Elgar original reference
Edited by Chris Bilton and Stephen Cummings
Chapter 3: The curious case of the embedded creative: creative cultural occupations outside the creative industries
Few managers would dispute that creativity and innovation are important. However, what they mean by those terms would vary widely, and indeed, a survey of researchers and research studies examining creativity and innovation would confirm this diversity. For instance, proponents of the value of innovation laud creativity, but have tended to be biased towards scientific and technical invention and how this can be leveraged in new services and products. On the other hand, artistsí works are seen as evidence of creativity that comes through different forms of cultural expression, but here there has been less concern with translation into commercial outcomes (e.g., Smith-Bingham 2006). Over the last 15 years, the term ëcreative industriesí has gained currency as a descriptor of sectors that involve the deployment of specialised cultural creativity in industrialised form.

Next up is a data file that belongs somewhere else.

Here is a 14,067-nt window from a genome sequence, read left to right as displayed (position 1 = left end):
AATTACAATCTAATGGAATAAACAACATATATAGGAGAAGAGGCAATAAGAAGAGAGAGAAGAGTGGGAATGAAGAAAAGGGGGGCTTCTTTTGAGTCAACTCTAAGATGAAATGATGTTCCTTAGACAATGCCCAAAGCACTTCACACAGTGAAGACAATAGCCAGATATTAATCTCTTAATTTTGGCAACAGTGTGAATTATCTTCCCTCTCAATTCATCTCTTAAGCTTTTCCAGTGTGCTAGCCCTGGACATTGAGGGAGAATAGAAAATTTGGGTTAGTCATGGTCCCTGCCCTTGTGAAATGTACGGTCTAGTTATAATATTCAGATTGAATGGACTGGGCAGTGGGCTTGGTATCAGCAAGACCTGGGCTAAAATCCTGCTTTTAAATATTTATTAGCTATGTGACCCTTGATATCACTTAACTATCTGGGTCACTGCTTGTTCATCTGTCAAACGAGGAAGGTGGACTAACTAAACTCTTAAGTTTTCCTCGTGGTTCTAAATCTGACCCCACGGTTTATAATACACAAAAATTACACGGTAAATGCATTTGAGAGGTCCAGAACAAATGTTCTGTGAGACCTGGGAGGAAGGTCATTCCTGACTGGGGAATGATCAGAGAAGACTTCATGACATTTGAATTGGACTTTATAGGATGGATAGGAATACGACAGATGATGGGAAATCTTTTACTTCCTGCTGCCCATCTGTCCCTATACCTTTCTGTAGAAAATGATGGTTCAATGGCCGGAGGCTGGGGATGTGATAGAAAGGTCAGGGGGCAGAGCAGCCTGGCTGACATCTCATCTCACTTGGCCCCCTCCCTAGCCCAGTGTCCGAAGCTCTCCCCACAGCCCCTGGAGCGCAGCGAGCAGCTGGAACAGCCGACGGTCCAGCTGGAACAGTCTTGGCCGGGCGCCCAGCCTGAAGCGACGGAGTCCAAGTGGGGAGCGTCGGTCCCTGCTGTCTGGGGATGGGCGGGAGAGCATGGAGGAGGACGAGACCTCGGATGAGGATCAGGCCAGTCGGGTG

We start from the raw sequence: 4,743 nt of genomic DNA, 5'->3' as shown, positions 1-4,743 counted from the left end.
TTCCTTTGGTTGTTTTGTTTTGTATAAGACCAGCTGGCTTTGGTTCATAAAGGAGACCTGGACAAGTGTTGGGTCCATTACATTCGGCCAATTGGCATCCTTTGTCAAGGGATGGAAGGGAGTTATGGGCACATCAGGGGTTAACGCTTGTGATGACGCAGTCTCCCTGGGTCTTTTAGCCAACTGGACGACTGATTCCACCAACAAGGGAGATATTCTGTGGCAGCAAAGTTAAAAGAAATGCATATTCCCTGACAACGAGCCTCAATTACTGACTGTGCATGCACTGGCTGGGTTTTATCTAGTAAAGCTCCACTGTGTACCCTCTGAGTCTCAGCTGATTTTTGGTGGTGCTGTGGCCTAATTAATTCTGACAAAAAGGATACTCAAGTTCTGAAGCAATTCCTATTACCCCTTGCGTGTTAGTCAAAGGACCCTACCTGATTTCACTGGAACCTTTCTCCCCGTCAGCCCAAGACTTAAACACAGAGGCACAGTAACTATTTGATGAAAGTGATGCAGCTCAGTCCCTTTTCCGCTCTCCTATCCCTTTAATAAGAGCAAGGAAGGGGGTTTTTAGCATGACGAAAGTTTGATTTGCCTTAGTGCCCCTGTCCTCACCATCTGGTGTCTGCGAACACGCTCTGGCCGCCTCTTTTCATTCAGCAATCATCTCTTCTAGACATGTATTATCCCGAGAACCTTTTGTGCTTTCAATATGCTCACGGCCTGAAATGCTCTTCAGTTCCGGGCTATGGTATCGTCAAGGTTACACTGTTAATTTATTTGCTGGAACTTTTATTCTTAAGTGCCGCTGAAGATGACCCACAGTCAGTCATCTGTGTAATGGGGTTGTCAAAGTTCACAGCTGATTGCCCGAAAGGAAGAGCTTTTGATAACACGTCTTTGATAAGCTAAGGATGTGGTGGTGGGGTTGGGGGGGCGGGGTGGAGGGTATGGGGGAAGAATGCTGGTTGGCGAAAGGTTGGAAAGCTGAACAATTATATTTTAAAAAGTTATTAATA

You are not authenticated to view the full text of this chapter or article.
Elgaronline requires a subscription or purchase to access the full text of books or journals. Please login through your library system or with your personal username and password on the homepage.
Non-subscribers can freely search the site, view abstracts/ extracts and download selected front matter and introductory chapters for personal use.
Your library may not have purchased all subject areas. If you are authenticated and think you should have access to this title, please contact your librarian.